Ethiopian journalist Abebe Bayu was recently abducted in Addis Ababa, beaten, and robbed. (Screenshot: Ethio Forum/YouTube)

Ethiopian journalist Abebe Bayu abducted and assaulted

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Last week, unidentified men in the Ethiopian capital of Addis Ababa abducted Ethio Forumjournalist Abebe Bayu at gunpoint, drove him to the city’s outskirts, and warned him to cease criticizing the government. They then seized both of his cell phones and fled the scene. Three days later, Ethio Forum announced on Facebook that it was forced to temporarily cease broadcasting, but could not explain why.

“Impunity for attacks on the press must not be allowed to fester in Ethiopia, and all journalists must feel safe to report freely,” said Angela Quintal, CPJ’s Africa program coordinator.

Ethio Forum has recently reported on conflict in the northern Tigray region, and its administrator, Yayesew Shimelis, was arrested last year.

Global press freedom updates

  • CPJ seeks transparency behind the United States’ recent takedown of 36 websites for allegedly violating sanctions on Iran
  • Indian journalist Pateshwari Singh assaulted after critical coverage of Uttar Pradesh politician
  • Mexican media worker Saúl Tijerina killed in Ciudad Acuña
  • Hong Kong police arrest former Apple Daily editorial writer Fung Wai-kong at airport
  • Belarusian journalist Raman Pratasevich’s parents speak to CPJ about their efforts to free their son
  • Turkish police assault and detain AFP photographer Bülent Kılıç while covering Istanbul Pride march. Separately, Turkish journalist and press freedom advocate Hakkı Boltan was sentenced to two years in prison for insulting the president and prime minister
  • Palestinian security forces assault at least five journalists covering protests in Ramallah
  • Syrian security forces arrest journalist Bassam Safar at Damascus checkpoint
  • Iraqi Kurdish court sentences photojournalist Qaraman Shukri to seven years in prison in secret trial
  • Russian police interrogate three journalists with investigative outlet Proekt, raid apartments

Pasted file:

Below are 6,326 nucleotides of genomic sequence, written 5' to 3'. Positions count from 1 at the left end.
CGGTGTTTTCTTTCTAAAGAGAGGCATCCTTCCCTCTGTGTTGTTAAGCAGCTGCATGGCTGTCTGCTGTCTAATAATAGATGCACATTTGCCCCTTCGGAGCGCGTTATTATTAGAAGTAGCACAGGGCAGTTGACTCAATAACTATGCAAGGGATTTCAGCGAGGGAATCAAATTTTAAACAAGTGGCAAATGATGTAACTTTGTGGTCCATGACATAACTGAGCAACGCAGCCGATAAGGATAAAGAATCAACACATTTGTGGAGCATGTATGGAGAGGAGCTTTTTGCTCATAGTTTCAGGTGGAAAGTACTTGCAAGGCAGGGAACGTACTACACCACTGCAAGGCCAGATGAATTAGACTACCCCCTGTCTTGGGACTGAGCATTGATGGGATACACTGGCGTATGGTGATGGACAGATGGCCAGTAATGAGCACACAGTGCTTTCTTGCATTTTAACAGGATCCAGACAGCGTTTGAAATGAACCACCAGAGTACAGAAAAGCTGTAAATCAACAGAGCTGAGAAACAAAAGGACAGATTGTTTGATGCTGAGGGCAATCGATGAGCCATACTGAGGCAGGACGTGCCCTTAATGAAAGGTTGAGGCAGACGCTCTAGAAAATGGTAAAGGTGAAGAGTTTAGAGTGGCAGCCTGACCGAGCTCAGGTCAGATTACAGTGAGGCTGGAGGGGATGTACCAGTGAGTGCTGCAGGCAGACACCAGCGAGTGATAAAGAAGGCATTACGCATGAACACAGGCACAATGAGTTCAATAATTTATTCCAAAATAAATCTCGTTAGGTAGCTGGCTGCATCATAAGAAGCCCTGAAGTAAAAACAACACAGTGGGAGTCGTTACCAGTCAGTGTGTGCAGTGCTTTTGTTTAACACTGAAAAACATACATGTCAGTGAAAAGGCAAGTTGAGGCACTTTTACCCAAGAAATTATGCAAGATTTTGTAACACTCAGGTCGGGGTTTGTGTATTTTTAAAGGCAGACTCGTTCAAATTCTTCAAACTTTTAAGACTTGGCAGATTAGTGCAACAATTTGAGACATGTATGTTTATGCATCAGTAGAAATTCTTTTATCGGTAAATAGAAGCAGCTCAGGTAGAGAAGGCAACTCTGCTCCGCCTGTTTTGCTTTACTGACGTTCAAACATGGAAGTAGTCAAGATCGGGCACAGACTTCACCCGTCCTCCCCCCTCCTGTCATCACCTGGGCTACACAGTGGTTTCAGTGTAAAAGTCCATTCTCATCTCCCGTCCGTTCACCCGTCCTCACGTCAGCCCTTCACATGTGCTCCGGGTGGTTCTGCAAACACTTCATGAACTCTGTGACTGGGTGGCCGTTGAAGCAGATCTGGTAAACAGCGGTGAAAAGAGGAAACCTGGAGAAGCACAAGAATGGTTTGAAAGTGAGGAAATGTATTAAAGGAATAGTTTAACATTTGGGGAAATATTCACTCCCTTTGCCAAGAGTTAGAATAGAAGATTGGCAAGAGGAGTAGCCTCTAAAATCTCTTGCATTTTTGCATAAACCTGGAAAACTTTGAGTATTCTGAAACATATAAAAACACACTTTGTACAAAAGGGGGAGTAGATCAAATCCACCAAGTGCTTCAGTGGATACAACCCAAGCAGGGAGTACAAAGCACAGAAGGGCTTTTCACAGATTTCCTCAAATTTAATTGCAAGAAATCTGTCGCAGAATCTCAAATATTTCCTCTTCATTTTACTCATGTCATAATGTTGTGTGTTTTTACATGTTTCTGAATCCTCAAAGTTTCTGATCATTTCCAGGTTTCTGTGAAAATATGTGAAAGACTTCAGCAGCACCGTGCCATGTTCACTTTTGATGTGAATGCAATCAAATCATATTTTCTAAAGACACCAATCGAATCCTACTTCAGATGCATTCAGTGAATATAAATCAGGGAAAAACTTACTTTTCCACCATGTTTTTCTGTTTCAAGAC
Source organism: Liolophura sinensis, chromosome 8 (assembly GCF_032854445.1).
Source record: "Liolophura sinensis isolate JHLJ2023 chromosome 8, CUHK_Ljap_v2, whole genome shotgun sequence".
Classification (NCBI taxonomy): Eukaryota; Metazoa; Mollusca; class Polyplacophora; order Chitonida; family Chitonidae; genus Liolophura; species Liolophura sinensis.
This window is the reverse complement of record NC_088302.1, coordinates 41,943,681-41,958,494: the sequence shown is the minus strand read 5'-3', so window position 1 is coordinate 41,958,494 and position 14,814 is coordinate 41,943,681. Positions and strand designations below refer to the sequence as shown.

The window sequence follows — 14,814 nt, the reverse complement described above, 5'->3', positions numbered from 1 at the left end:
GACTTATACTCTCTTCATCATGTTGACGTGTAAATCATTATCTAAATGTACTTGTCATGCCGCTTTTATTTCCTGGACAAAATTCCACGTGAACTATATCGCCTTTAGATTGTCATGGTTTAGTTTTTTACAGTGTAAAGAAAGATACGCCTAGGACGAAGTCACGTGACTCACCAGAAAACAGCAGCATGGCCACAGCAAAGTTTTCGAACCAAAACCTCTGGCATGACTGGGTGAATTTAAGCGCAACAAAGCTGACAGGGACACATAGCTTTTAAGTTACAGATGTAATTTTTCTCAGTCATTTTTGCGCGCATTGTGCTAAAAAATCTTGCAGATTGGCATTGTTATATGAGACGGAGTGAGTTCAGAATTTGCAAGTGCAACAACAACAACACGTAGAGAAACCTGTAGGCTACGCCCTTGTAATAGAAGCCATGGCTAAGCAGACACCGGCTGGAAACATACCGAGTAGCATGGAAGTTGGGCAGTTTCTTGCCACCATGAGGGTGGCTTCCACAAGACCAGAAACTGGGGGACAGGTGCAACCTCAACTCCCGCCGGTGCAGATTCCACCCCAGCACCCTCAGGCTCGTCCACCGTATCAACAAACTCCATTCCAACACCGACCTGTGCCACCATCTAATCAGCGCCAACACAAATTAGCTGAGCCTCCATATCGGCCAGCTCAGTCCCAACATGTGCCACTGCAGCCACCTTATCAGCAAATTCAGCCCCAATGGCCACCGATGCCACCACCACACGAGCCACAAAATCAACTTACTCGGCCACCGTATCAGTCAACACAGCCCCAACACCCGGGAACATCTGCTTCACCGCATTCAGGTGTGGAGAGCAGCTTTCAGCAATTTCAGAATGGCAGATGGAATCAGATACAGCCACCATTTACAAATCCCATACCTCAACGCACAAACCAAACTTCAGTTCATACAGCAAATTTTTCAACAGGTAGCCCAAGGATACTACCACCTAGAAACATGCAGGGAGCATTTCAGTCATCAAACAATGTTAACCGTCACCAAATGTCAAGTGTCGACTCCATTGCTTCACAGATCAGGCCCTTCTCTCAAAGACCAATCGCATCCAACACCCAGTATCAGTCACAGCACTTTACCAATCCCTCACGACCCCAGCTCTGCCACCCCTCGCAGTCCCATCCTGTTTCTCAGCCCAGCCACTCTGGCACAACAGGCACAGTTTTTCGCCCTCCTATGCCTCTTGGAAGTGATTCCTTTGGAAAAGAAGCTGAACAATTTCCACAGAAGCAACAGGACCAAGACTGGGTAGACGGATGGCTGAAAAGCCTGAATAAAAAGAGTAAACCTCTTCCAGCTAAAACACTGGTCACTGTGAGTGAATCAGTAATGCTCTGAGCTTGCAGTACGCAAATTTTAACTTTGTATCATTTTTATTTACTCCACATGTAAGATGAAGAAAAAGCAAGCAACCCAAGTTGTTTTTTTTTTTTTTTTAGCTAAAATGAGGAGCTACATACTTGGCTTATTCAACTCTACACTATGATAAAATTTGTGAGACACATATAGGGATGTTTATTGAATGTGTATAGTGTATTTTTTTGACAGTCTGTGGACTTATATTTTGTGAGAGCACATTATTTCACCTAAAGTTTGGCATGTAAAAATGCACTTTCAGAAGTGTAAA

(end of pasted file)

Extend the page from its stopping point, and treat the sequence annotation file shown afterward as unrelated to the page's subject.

• Serbian journalists speak to CPJ about being accused of links to organized crime
  • Liberian journalist Aryee Davis threatened, harassed online over reporting on alleged fraud
  • Angola charges two more journalists with criminal defamation over corruption reporting
  • Police restrict reporters’ access to Canadian anti-logging protests. Separately, photojournalist Ian Willms detained while covering police in Toronto
  • Ecuadorian journalist Luis Eduardo Vivanco receives death threats
  • Uzbek news websites and fined for allegedly publishing ‘religious material’ without approval


As pandemic deaths in Latin America surpass 1 million and vaccine access is sparse, emergency measures put in place in response to COVID-19 have exacerbated already precarious conditions for journalists in the region, according to a new report from CPJ, in partnership with TrustLaw, the Thomson Reuters Foundation’s global pro bono service.

The report looks at emergency measures in Bolivia, Brazil, the Dominican Republic, El Salvador, and Peru as case studies for the region. It found that official COVID-19 responses often impacted the public’s ability to access information, including critical public health news and guidance. Read the full report and its findings in English and Spanish here.

For more on the global impact of COVID-19, explore our map, which illustrates 221 press freedom violations CPJ has documented related to the pandemic.

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